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Man jailed for shooting horses

by KAYE THORNBRUGH
Staff Writer | April 3, 2024 1:08 AM

A man who shot two horses, killing one, reportedly in retaliation for a neighbor shooting his dog, must spend time in jail and pay more than $7,000 in restitution.

Martin A. Knapp, 76, pleaded guilty in December 2023 to destroying livestock, a felony that carries a maximum penalty of five years in prison and a fine of up to $50,000.

“This case is a sad state of affairs on society that people first go and get a gun,” First District Judge Rich Christensen said before handing down the sentence. “The answer was to call the police and you did not do that.”

In exchange for Knapp’s guilty plea, prosecutors dismissed charges of attempted destruction of livestock and cruelty to animals. Prosecutors also recommended a suspended prison sentence, local jail time and probation.

Christensen sentenced Knapp on Jan. 30 to three years in prison, then suspended the prison sentence and placed Knapp on probation for two years. 

Christensen also ordered Knapp to spend 30 days in jail with two days credit for time served. Knapp is permitted to serve jail time on weekends. He remains under house arrest for the rest of the week and may only go back and forth from jail.

Last June, sheriff’s deputies responded to a report that Knapp had shot two horses on his neighbor’s property. The horses did not belong to the neighbor.

Deputies found one horse, a 9-year-old quarter horse gelding, dead from at least three gunshot wounds to the “front shoulder and neck areas,” according to court records. The other horse, a 23-year-old quarter horse mare, had also sustained gunshot wounds near the rear legs.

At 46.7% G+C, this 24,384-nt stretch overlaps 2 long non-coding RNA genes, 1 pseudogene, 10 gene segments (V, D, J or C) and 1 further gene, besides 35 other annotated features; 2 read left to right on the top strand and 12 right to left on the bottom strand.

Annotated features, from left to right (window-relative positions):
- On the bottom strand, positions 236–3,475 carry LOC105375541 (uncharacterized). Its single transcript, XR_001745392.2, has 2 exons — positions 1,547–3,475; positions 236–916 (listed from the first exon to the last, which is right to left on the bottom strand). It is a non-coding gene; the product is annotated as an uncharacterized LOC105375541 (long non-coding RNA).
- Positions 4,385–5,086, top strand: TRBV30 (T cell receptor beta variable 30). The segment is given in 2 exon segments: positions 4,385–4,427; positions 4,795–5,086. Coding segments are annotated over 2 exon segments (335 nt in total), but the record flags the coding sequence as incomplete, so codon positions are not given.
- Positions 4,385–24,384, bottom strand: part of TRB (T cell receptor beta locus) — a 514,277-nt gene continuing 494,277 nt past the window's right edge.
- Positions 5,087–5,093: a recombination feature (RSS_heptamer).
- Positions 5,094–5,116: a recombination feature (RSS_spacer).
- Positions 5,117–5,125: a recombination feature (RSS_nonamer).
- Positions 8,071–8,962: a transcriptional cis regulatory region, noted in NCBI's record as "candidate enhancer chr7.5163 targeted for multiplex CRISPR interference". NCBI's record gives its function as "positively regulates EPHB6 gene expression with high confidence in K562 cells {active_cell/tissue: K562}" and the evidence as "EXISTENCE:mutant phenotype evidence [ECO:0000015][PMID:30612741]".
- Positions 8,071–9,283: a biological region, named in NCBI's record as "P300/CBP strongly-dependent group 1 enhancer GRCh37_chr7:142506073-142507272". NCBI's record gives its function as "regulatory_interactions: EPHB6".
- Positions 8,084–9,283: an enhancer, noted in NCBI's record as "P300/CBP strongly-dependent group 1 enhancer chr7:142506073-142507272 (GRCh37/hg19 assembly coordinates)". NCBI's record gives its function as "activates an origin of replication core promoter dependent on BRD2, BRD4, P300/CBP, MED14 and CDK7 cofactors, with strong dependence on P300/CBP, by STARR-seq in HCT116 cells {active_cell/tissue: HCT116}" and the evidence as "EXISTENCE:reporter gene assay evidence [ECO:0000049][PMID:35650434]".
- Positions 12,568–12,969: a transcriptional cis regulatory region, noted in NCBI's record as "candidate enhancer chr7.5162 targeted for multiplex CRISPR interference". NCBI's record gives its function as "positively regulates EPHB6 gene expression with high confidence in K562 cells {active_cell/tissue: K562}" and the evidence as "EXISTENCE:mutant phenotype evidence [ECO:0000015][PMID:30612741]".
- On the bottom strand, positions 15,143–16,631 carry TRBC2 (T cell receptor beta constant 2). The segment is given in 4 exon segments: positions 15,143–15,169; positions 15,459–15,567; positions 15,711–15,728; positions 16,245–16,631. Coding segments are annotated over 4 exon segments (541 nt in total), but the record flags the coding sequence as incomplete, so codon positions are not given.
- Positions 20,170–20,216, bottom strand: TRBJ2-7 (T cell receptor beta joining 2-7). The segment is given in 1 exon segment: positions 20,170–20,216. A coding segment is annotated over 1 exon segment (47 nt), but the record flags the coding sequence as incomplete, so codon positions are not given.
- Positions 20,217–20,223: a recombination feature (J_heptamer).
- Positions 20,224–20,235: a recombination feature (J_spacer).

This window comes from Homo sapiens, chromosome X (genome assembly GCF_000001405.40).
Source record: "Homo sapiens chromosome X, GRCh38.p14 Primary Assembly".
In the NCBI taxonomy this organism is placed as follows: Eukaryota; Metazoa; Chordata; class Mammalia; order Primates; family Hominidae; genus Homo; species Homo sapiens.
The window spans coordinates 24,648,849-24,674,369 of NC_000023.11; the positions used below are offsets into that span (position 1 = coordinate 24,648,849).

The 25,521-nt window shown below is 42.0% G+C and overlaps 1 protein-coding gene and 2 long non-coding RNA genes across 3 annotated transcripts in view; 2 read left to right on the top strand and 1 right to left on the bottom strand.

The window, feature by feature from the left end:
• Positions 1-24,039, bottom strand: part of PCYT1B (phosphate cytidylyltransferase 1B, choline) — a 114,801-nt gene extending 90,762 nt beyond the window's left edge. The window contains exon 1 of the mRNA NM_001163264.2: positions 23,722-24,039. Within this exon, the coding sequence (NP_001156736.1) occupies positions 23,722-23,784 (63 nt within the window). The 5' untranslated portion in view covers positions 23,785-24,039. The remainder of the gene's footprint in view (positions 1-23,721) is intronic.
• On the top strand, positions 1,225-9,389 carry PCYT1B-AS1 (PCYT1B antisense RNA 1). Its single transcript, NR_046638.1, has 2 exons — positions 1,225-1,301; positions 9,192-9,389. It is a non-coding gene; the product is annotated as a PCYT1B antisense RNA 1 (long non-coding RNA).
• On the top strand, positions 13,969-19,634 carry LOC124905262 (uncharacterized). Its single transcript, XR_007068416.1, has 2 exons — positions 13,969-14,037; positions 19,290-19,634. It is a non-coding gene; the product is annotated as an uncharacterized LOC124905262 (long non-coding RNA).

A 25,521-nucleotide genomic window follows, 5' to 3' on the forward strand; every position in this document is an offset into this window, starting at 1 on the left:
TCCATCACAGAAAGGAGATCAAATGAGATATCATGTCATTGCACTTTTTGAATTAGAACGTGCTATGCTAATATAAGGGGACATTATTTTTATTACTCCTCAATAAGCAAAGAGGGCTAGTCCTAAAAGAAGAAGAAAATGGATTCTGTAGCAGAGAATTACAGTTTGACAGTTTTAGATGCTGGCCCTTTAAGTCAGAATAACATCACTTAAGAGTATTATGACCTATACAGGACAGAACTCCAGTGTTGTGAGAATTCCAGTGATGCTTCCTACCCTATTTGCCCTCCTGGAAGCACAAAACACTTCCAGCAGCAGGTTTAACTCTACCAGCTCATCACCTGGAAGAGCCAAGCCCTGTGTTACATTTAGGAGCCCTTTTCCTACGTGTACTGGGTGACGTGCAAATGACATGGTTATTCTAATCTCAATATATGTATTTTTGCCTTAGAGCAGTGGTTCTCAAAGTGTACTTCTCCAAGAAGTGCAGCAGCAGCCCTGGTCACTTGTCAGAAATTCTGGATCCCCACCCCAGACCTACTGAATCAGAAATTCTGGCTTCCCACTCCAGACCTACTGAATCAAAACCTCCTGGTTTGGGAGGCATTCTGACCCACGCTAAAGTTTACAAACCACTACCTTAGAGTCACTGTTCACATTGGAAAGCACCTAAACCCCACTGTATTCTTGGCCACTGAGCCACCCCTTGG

A relative of Knapp’s neighbor told police he had fatally shot Knapp’s dog that morning, after the dog allegedly got onto the neighbor’s property, chased the horses and behaved aggressively.

About two hours later, another relative of the neighbor said he heard multiple gunshots. He told police he found the gelding down and tangled in a fence and saw Knapp walking away with a gun in his hand. The horse reportedly kicked a few times and then died from the injuries.

Police arrested Knapp at his home the same day.

Knapp’s neighbors indicated there had been prior incidents where the dog was aggressive, though Knapp denied this. He told the court his neighbors never spoke to him about his dog’s behavior before the shooting.

“His dog was shot by a neighbor who he believes did that out of spite and took the opportunity to do it,” said Michael Palmer, defense counsel for Knapp. “We’ll never know if the dog was bothering the livestock.”

When requesting that Knapp be placed on probation, Palmer said his client is in poor health and “not long for this world.”

Christensen said he was troubled by Knapp’s “impulsive” actions and how he took out his anger toward his neighbor on the horses.

“You are 76 with no extensive criminal record but performed a horrible criminal act,” Christensen said.

Knapp must pay $7,736 in restitution to the owners of the horses.